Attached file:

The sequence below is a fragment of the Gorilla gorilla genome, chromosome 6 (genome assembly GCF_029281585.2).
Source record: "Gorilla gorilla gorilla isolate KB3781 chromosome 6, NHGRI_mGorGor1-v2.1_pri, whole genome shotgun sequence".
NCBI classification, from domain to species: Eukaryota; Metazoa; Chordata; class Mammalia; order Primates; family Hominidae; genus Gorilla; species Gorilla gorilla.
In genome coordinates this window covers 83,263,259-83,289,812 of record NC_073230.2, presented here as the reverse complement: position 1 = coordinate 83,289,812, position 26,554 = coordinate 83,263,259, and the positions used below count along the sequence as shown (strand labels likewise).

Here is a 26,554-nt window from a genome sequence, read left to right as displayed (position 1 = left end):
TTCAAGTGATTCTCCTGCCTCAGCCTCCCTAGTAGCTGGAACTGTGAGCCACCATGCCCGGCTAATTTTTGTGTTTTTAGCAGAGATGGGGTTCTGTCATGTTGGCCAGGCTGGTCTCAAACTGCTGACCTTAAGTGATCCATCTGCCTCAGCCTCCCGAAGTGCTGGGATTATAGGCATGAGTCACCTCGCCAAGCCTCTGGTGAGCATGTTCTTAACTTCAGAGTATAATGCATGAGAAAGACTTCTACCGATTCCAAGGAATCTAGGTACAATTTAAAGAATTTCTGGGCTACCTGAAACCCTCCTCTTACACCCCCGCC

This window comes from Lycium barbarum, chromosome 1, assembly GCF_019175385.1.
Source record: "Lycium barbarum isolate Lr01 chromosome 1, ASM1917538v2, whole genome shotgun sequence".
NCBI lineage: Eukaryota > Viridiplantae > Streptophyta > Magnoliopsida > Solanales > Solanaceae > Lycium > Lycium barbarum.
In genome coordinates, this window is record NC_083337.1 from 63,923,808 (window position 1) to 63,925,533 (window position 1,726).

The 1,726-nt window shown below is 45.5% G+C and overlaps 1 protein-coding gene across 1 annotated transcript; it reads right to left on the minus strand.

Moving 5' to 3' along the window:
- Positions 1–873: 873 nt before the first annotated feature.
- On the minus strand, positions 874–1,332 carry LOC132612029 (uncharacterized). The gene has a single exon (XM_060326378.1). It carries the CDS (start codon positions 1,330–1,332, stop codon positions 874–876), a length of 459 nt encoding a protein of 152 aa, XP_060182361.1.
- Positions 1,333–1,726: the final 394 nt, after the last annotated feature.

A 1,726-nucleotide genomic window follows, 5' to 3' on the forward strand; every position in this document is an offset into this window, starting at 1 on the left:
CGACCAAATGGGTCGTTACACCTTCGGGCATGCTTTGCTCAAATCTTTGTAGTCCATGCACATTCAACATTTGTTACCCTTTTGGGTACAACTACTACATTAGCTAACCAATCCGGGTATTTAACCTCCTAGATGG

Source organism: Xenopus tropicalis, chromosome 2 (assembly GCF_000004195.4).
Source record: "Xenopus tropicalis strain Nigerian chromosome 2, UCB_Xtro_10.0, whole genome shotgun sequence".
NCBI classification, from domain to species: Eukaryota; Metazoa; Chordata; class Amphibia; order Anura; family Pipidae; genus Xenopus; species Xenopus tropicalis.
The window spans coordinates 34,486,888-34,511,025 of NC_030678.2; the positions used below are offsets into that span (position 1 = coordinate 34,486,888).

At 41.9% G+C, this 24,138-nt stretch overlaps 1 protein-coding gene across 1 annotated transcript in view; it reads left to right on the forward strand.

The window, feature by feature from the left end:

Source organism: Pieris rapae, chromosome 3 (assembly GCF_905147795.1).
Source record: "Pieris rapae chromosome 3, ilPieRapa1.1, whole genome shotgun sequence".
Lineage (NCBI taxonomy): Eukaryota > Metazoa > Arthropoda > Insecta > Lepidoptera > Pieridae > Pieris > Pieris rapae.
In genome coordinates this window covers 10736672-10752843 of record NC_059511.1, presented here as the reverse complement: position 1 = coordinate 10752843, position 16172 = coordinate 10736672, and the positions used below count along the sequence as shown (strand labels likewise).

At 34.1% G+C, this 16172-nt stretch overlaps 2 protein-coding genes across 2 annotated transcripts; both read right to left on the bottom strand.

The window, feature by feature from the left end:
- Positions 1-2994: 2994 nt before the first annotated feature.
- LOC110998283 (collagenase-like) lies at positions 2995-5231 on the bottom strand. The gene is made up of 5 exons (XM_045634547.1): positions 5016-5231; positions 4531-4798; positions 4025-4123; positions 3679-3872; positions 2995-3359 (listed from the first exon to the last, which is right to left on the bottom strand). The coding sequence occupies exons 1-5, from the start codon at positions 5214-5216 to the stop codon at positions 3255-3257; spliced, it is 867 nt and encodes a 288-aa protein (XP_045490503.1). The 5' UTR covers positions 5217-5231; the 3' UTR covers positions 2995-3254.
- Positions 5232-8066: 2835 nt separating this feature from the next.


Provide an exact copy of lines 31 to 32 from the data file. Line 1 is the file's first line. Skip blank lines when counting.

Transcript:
- LOC110998283 (collagenase-like) lies at positions 2995-5231 on the bottom strand. The gene is made up of 5 exons (XM_045634547.1): positions 5016-5231; positions 4531-4798; positions 4025-4123; positions 3679-3872; positions 2995-3359 (listed from the first exon to the last, which is right to left on the bottom strand). The coding sequence occupies exons 1-5, from the start codon at positions 5214-5216 to the stop codon at positions 3255-3257; spliced, it is 867 nt and encodes a 288-aa protein (XP_045490503.1). The 5' UTR covers positions 5217-5231; the 3' UTR covers positions 2995-3254.
- Positions 5232-8066: 2835 nt separating this feature from the next.